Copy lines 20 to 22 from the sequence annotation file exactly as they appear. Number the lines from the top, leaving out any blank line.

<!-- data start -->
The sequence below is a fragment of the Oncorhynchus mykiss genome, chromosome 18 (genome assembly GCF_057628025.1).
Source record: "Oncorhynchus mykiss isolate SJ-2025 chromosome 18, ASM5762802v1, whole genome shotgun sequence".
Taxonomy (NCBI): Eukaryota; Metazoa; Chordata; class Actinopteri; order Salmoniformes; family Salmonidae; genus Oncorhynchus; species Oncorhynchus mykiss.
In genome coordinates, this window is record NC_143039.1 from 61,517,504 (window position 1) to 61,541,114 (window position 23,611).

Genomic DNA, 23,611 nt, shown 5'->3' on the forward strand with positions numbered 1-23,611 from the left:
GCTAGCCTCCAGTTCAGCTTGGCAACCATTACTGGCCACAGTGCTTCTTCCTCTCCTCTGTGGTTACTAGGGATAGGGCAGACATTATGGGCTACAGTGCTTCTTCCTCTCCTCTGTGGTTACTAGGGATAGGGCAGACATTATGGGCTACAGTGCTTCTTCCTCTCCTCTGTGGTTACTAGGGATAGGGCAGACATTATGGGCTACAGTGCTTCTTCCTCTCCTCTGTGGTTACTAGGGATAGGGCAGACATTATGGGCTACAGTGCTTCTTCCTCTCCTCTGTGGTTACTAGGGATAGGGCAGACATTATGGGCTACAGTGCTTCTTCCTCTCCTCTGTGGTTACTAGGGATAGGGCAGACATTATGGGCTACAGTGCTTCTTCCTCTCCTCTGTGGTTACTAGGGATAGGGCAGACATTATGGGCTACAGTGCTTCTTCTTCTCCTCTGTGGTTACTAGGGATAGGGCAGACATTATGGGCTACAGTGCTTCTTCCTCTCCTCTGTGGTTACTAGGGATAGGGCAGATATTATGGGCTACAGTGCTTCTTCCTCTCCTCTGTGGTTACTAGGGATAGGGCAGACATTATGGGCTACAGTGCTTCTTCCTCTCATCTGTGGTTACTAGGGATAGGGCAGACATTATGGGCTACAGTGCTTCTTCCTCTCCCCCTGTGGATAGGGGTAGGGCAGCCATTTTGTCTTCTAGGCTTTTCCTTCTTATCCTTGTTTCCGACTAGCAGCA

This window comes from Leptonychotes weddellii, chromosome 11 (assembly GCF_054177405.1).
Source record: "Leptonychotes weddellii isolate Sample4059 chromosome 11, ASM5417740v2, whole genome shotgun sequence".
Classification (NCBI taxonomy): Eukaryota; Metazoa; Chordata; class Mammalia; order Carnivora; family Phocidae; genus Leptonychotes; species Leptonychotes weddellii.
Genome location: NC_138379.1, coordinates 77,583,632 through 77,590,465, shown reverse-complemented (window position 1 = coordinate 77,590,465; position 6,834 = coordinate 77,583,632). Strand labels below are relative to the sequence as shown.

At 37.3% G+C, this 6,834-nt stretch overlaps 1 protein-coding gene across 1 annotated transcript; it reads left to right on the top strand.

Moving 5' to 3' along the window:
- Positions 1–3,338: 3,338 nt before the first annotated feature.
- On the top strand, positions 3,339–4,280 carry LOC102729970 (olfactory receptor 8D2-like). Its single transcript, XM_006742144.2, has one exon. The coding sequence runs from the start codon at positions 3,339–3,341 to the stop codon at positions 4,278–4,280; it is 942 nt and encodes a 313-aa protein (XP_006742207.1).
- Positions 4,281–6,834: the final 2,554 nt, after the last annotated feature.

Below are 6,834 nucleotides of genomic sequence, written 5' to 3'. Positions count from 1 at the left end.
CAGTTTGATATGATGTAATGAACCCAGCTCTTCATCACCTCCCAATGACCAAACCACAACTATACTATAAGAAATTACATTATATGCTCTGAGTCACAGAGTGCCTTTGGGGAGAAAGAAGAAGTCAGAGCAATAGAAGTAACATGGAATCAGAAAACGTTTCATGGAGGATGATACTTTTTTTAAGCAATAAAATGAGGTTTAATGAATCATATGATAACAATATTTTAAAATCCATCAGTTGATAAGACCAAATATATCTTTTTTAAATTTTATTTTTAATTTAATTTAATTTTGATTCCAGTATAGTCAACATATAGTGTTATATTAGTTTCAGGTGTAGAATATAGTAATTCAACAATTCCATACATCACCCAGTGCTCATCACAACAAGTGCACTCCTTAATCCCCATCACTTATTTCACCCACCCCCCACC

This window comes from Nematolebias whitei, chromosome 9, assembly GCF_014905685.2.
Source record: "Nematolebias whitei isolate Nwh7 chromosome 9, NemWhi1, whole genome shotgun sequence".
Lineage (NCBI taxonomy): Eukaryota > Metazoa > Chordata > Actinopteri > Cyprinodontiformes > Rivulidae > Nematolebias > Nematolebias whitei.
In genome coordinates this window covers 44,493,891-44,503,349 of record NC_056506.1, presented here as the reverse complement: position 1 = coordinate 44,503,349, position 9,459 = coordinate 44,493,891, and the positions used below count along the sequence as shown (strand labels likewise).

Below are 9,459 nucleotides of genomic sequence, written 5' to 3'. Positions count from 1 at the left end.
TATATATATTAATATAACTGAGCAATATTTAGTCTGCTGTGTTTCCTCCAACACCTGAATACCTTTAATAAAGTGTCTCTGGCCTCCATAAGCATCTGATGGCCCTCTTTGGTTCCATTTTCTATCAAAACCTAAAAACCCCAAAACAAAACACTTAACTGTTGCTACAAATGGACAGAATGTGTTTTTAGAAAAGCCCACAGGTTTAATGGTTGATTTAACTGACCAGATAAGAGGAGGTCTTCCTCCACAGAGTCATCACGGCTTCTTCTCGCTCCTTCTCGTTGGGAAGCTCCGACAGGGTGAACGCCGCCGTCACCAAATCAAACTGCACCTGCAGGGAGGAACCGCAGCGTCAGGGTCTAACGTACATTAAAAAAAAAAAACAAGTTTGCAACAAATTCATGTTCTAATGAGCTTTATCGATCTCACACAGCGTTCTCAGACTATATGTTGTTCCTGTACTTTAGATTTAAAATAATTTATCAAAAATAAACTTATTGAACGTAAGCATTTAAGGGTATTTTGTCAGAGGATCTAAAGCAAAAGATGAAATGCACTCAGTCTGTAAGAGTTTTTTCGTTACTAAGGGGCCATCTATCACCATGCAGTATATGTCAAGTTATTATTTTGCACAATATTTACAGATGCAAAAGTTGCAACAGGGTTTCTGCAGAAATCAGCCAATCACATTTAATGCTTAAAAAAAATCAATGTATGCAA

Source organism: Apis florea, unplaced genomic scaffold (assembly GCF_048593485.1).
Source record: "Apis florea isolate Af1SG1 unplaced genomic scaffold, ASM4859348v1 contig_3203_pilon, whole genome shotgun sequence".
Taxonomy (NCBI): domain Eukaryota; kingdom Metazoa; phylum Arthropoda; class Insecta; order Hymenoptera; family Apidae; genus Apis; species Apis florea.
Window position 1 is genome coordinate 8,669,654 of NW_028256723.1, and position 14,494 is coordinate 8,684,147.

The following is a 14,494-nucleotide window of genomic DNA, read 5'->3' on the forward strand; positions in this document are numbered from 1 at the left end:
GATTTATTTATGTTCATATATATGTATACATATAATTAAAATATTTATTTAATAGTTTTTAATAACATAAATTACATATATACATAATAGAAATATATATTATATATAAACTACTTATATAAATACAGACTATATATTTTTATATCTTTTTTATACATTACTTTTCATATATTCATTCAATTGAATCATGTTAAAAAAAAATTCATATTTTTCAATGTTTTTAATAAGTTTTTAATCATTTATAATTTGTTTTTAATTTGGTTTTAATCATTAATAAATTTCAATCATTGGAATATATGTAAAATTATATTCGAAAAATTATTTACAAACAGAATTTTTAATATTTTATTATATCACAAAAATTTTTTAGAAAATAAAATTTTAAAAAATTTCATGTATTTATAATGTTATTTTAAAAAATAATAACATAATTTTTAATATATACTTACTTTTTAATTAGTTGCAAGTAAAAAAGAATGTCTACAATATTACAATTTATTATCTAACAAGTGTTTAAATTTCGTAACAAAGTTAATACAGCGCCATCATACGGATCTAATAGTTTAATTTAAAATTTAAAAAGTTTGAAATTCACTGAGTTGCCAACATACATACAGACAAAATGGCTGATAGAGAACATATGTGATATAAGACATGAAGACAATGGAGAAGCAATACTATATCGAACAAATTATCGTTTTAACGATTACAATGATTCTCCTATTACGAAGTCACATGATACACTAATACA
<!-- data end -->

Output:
Lineage (NCBI taxonomy): Eukaryota > Metazoa > Chordata > Actinopteri > Cyprinodontiformes > Rivulidae > Nematolebias > Nematolebias whitei.
In genome coordinates this window covers 44,493,891-44,503,349 of record NC_056506.1, presented here as the reverse complement: position 1 = coordinate 44,503,349, position 9,459 = coordinate 44,493,891, and the positions used below count along the sequence as shown (strand labels likewise).

Below are 9,459 nucleotides of genomic sequence, written 5' to 3'. Positions count from 1 at the left end.